RACING DREAMS 4 stars (PG) With a title that evokes the acclaimed basketball documentary Hoop Dreams, Marshall Curry’s film reveals the NASCAR aspirations of three young champions on the Go-Kart circuit. The racing scenes prove more exciting than you’d expect, but the subjects’ life stories become most compelling, particularly a temperamental competitor with a stormy family life and a girl whose interests broaden to beyond the track as she blossoms to young womanhood. You don’t have to know much about NASCAR for Racing Dreams to rev your motor. -- Holman

THE SECRET IN THEIR EYES 3 stars (R ) In this Argentinian winner of Best Foreign Language Film, a retired federal investigator (the reliably superb Ricardo Darin) begins writing a novel about a haunting rape and murder from the mid-1970s, drawing attention both to the case’s unsettling loose ends and his own unrequited love for a colleague (Soledad Villamil). Reminiscent of the gritty American crime dramas of the 1980s, The Secret in Their Eyes features some manipulative twists but also explores the ambiguities of memory and fiction. -- Holman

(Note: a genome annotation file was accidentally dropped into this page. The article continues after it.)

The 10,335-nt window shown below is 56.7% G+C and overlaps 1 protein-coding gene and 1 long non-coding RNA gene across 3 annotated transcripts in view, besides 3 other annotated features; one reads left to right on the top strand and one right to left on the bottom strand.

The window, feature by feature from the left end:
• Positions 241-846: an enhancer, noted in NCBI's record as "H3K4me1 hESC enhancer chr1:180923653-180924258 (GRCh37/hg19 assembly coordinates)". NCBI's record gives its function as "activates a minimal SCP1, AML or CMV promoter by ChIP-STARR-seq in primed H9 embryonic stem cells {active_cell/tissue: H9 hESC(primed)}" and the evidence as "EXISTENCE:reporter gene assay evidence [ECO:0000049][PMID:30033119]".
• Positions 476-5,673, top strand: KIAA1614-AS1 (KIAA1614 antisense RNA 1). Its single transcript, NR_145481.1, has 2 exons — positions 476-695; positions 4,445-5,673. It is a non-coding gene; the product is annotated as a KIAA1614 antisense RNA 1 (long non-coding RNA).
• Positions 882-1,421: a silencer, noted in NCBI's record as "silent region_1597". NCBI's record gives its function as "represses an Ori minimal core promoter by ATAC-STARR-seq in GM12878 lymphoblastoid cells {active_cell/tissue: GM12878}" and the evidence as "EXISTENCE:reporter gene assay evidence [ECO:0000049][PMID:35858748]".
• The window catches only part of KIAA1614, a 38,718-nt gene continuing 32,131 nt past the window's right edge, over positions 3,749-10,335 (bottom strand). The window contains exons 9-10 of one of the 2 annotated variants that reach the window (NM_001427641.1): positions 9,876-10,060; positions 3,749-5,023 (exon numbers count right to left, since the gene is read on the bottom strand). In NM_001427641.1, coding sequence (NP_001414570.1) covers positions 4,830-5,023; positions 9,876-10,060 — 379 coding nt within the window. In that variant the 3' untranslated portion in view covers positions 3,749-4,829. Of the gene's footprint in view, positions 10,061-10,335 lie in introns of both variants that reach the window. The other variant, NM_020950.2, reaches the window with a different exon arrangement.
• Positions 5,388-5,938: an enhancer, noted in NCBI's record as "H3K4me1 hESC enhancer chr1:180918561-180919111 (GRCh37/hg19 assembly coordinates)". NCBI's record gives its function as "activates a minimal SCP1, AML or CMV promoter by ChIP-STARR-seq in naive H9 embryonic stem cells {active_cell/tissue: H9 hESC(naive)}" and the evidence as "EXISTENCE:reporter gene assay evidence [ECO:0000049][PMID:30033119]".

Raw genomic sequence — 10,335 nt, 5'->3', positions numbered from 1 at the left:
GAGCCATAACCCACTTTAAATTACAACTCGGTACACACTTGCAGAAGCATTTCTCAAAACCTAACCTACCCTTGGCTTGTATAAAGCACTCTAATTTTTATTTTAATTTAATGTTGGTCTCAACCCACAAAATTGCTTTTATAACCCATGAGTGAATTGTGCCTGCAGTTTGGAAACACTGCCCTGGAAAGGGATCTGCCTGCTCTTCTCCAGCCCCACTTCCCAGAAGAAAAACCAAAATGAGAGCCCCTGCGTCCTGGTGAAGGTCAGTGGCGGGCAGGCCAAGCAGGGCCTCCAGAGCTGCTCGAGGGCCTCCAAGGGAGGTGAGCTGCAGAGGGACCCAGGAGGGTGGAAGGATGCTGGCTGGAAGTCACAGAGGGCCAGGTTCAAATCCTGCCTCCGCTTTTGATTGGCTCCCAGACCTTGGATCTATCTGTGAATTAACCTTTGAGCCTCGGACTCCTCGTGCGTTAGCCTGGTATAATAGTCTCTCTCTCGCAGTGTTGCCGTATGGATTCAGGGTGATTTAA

SHREK FOREVER AFTER 2 stars (PG) Overwhelmed by the pressures of family life, Shrek (Mike Myers) strikes a bargain with Rumpelstiltskin (Walt Dorhn) for one day as an unencumbered single ogre. The It’s a Wonderful Life style contract a world in which Shrek was never born and is a stranger to his wife (Cameron Diaz) and donkey friend (Eddie Murphy). The fourth Shrek film emphasizes downbeat adventure over funny bodily functions, so it’s less funny than its predecessors. But if you never liked the Shrek brand of humor, you’ll find the film less unfunny, which may be a plus. -- Holman


BULLITT (1968) (NR) Steve McQueen plays one of his iconic roles – and drives an iconic Ford Mustang – in this famed police story. Don’t expect the non-driving scenes to match the pace of the film’s signature chase sequence. Races & Chases. May 21, 8 p.m. Free-$7. Sifly Plaza, High Museum, Woodruff Arts Center, 1280 Peachtree St. 404-733-5000.